As wellness becomes a bigger priority in the workplace, many companies are allowing employees to bring their pets to work.
Even as supervisors embrace our furry friends, there are simple steps that can be taken to make “bring your pet to work day” a pleasant experience for everyone. Here are five important tips.
1. Familiarize yourself with company policy.
While some offices allow a “free for all” on their dog-friendly policies, many have more specific requirements. These rules can vary from age and breed restrictions to spay and neuter requirements. For example, my office requires proof of vaccinations, a small deposit, and only allows one pet in the office each day.
If you have heard that your office is pet-friendly, ask for the specifics in advance. No one wants to be humiliated in front of their dog by getting sent home for breaking the rules.
2. Plan in advance.
Going to the office for the first time is very exciting—there are new people to meet and new smells to discover. It’s a good idea to take your dog on a walk before coming in so that they may be a little calmer throughout the day. Consider their meal times and other ways to keep the day as routine as possible for your dog despite the change in location.
It is also important to consider if you have meetings or commitments in the day that may make it difficult to keep an eye on your dog. You don’t want to have to ask a co-worker to babysit your pup because you forgot that you are interviewing a prospective employee that day—trust me, I’ve been that person.
3. Give your co-workers a heads-up.
If it is your first time bringing your dog with you to work, review company policy for specifics on who needs to be notified in advance.
It’s common courtesy to at least let the co-workers in your immediate area know that your dog will be in the office. Some people may be afraid of dogs or may not want your dog coming near them for various reasons.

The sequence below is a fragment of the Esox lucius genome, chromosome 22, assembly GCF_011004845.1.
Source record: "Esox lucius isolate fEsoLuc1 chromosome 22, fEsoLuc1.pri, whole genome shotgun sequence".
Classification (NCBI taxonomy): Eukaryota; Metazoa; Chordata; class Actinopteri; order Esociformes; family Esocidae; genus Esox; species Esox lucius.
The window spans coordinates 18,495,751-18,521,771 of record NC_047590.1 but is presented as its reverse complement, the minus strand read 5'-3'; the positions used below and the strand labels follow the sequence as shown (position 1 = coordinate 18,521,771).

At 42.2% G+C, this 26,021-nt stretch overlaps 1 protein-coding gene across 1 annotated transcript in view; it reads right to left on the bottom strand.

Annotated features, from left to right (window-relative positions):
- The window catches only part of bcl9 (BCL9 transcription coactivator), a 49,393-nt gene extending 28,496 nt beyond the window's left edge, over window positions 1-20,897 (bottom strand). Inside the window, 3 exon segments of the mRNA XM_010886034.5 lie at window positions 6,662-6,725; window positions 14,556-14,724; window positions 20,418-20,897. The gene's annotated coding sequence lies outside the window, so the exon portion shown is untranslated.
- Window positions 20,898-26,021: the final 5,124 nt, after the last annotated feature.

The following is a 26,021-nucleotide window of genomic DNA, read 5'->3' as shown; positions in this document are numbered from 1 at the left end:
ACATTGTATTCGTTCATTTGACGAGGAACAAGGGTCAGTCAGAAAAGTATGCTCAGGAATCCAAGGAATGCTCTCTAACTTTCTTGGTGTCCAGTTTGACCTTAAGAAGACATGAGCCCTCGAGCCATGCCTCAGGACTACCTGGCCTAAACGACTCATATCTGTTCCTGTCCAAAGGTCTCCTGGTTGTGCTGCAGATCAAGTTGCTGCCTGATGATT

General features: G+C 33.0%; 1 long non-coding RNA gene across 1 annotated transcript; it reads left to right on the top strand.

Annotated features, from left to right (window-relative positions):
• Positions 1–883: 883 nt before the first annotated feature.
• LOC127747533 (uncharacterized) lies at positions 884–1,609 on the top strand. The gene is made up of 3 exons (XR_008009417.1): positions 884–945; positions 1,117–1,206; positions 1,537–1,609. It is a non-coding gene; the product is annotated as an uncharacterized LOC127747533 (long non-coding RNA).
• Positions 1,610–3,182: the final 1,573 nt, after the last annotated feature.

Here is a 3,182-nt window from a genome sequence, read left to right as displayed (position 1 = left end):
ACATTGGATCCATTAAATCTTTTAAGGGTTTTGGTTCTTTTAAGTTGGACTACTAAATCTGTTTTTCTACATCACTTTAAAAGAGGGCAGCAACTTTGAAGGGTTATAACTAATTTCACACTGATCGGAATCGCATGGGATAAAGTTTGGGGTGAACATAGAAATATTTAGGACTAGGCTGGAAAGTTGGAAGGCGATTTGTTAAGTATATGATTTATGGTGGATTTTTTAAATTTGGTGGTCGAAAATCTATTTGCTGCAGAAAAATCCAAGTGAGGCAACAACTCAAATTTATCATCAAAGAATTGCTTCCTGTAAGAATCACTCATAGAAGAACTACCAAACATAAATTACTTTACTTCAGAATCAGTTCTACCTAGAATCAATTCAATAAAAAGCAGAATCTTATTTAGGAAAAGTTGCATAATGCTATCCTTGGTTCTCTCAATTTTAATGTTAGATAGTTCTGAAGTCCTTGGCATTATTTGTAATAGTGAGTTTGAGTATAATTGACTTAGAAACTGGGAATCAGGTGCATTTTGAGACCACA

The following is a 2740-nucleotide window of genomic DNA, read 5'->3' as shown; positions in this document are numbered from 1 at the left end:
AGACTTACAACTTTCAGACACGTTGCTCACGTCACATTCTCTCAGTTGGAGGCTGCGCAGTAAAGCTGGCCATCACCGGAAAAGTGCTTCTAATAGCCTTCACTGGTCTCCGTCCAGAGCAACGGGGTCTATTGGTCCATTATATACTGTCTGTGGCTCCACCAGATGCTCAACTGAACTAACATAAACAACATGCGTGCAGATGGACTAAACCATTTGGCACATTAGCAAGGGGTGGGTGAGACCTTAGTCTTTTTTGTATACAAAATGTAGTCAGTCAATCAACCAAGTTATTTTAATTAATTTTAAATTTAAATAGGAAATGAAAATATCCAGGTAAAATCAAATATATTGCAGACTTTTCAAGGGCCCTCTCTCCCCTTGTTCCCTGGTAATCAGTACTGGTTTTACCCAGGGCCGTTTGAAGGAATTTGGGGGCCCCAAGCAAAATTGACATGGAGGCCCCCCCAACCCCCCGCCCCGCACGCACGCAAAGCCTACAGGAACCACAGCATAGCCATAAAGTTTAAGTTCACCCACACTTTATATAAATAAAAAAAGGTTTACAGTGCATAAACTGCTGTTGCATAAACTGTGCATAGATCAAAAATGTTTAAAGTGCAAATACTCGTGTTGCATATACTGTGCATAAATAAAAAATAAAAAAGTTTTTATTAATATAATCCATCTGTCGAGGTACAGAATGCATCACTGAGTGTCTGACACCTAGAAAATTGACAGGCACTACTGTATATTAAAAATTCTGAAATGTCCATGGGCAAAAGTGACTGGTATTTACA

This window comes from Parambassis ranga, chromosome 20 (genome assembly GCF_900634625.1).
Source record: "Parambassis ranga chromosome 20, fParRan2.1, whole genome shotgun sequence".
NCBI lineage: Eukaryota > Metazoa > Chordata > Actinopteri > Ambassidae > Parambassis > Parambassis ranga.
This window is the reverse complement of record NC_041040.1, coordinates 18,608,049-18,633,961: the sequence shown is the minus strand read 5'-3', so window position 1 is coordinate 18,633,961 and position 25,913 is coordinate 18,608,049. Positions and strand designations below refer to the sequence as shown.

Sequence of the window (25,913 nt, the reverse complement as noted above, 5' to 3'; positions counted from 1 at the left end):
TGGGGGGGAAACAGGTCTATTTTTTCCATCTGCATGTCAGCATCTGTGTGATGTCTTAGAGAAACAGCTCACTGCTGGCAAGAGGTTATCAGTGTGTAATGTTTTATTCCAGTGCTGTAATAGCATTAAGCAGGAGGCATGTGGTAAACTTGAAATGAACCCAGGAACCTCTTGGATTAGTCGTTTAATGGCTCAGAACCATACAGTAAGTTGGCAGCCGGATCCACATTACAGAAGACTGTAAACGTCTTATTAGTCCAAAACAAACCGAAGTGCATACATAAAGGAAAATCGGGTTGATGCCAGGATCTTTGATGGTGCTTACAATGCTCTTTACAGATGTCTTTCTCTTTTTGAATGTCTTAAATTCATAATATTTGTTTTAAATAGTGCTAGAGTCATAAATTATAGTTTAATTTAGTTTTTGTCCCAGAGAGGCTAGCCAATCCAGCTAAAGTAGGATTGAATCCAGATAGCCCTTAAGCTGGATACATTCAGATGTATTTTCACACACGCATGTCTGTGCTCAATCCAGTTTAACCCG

4. Clean up after your pup.
While most dog owners are accustomed to properly disposing of their dog’s waste, many offices are not equipped with dog potty stations. Remember to bring your own bags (BYOB?). Most of your co-workers would probably prefer if you dispose of the used baggies directly into the dumpster, rather than bringing them into the office kitchen or restroom.
On the topic of cleanliness, it’s a good idea to remember to bring your own food and water bowls for your dog. Some people are strongly opposed to the idea of sharing dishes with dogs.
5. Keep your dog entertained
It is a good idea to bring your dog to work with you on days when your workload is lightest, but chances are, you still have work to complete. When I have work to do, I barricade my dog in my cubicle with me and set him up with some toys. I bought him a couple of quiet, squeaker-less toys to play with by my desk, as well a Kong that I stuff with treats.
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